Advice businesses I talk to, both large and small, are taking stock of those changes – from the uptake of digital communications and decline in face-to-face contact, to the incoming recession and rise in joblessness – and assessing how they will disfigure the landscape of our economy.
One thing is for sure, this ‘new normal’ isn't going to disappear in the next few months. And this begs the question: with clients suddenly having a whole new set of needs and expectations, is your company still geared up to service your clients guidance and advice needs?
The commercial world has not stopped – far from it. People still need to pay their regular outgoings, like mortgages or rent, utilities and car finance, food and clothes.
Yet, many are furloughed and on reduced or less certain incomes and they are taking big, potentially risk-laden, actions to find ways of replacing lost income.
In some cases, that means dipping into ISAs, other investments or emergency savings. Others, who are over 55, are taking lump sums from their pension pots, even though they might still be working and not truly retiring.
The need for financial guidance and advice, therefore, has never been greater. And this applies not only to those who are looking to replace lost income, it also applies to those who were already close, to or at retirement, and had been planning for years to take income at an anticipated rate. The fall in the stock market and in the size of pension pots has significantly affected – even derailed, in some cases – people’s retirement plans.
Add to this those who might have built up life savings but might not be making the most of their money, regardless of the pandemic – the people who should be getting help, regardless. It could be that the funds are dispersed across many different accounts – maybe a few pensions, an ISA, and a savings account. Some will be stuck in savings plans that might have been taken out over a decade ago, when the financial world was very different, and they might now be getting nibbled at by unnecessary charges and costs.
Then there is the spectre of so-called “pound-cost ravaging” – the combined impact of volatility drag and sequencing risk, amplified by withdrawals from retirement portfolios – which can deplete pension funds quicker than expected, wreaking major havoc to clients’ retirement plans.
People entering or in drawdown at this point would benefit hugely from a consolidation review and a financial plan review, so they at least know their funds are in the most appropriate vehicle to make the money go further, and to understand whether they can still expect the monthly income they were hoping for.
Therefore, there's never been a more important time to engage with your customers and clients to make sure they're not setting themselves up for a fall.
So if the pandemic is impacting people's finances in a big way and financial advice and guidance is more important than ever, the industry is going to have to work out how to do this remotely. Not only are consumers nervous about face-to-face meetings, we are also seeing a huge reduction in access to physical branch and office venues.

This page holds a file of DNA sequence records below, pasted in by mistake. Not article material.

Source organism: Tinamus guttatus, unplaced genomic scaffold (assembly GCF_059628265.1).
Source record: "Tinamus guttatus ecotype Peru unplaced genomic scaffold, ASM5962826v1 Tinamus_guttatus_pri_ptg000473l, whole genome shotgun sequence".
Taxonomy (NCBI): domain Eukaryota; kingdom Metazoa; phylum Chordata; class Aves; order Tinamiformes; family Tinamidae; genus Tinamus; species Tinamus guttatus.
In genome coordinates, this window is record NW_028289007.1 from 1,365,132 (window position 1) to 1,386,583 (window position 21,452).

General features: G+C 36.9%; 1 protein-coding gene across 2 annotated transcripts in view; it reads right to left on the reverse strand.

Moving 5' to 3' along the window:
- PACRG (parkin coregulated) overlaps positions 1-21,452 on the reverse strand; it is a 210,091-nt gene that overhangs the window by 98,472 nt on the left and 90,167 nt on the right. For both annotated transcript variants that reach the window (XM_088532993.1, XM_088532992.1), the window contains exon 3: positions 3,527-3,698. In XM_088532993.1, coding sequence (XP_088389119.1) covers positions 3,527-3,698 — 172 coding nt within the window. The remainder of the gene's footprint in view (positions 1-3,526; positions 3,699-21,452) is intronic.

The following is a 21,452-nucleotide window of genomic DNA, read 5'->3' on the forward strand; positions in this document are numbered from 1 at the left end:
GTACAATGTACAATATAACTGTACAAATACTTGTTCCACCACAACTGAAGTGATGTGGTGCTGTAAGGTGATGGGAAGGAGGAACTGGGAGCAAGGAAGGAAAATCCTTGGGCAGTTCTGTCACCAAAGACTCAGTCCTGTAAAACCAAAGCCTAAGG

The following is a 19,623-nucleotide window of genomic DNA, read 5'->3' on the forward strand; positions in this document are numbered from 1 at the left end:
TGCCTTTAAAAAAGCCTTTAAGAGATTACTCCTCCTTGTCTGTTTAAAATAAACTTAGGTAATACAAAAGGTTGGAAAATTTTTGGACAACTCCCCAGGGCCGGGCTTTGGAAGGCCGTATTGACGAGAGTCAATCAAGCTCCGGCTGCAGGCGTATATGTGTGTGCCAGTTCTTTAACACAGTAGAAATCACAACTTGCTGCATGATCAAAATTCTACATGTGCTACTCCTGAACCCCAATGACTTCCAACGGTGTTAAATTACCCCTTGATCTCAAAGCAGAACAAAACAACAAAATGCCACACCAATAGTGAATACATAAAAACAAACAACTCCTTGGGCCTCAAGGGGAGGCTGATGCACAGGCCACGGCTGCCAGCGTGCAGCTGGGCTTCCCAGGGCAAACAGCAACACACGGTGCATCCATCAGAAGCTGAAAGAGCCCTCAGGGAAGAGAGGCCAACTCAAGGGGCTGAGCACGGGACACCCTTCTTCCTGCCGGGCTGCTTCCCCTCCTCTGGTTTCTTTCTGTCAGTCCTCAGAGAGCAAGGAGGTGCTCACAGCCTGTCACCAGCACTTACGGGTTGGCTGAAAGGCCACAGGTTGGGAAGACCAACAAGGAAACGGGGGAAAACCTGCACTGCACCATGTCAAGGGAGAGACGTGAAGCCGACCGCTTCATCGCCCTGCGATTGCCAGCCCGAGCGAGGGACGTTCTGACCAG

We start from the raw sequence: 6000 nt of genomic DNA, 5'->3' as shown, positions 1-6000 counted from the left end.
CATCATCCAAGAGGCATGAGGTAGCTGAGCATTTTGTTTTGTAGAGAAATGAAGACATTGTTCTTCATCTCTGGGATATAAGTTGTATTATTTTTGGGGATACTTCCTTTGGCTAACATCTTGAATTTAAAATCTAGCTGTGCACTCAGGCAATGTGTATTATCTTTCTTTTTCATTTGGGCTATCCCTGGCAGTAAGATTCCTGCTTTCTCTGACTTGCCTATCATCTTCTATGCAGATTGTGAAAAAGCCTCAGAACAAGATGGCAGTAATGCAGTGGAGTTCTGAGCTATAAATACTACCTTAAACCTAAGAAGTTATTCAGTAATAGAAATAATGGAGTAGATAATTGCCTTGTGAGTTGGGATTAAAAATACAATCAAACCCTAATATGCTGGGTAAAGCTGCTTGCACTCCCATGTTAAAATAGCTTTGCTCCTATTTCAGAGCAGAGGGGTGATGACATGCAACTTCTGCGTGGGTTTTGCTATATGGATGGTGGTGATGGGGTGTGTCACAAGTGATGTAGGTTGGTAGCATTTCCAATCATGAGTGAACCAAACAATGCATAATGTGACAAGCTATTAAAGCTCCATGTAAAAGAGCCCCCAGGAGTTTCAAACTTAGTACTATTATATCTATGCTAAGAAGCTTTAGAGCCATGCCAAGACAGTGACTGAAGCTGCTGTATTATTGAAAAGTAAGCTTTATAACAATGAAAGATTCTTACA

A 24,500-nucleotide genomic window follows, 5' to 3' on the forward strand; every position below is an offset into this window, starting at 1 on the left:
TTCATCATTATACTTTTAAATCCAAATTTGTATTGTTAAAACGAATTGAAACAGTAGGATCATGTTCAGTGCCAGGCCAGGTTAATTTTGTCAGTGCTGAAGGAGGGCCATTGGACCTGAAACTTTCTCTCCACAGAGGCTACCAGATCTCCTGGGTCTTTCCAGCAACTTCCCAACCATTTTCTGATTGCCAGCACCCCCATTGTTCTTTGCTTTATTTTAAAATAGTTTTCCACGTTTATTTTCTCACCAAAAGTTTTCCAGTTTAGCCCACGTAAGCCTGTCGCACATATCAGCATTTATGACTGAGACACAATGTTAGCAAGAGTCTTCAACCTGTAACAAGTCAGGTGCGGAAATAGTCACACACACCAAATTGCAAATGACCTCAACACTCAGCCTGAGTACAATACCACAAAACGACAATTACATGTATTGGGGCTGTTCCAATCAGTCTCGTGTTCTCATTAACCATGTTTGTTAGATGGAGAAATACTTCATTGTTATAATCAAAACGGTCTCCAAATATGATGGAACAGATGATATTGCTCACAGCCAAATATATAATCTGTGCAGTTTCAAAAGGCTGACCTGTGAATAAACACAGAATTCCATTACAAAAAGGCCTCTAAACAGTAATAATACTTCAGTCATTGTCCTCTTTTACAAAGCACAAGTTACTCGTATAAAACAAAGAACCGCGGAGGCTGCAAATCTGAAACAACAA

In the last month, the media has been full of stories about wealth mangers and banks inviting their advisers to work at home. One particular financial institution – which still has significant targets for the year in terms of new revenues and new asset inflows – has 750 branches closed. These venues represent their normal route to new business.
So, therefore, how are they going to maintain revenue? They’ve got to rethink their plans about how to best engage with their clients.
This is a question that doesn’t just touch high net worth advice services being supplied by private banks, wealth managers and financial planners. It’s also an issue for high street banks and building societies, whose customers have far less opportunity – because of social distancing and branch closures – to drop by and get some guidance or advice on, for example, a mortgage, loan or savings account.
Digital advice and guidance offers a solution to both the masses and those at the wealthier end of the spectrum. On a simple advice journey – for example, opening an investment ISA – the customer really doesn't need to speak to anyone; it can be a completely digital experience. Whether you’re a bank, building society or other financial institution, it’s easy to enable people to save and invest in the right way through a digital channel that fully embraces your brand, tone of voice and house view and the way you want to work and service clients.
On the more complex end, digital still plays a part in two crucial ways. One, because at the front end, you can gather important information about people's needs at the fact-finding stage without having to have an adviser physically involved at this stage.
Secondly, technology can also be deployed to do the number-crunching of the solution mapping, quotations and the report writing, enabling advisers to spend more time engaging with more clients and to get involved in the more complex issues.
However long the pandemic lasts, this is a challenge that isn’t going away. We’re not going back to the way things were. Now is the time for every financial institution and advisory service to take action to digitise and automate their businesses so they can emerge into the post-COVID world in a position of strength.
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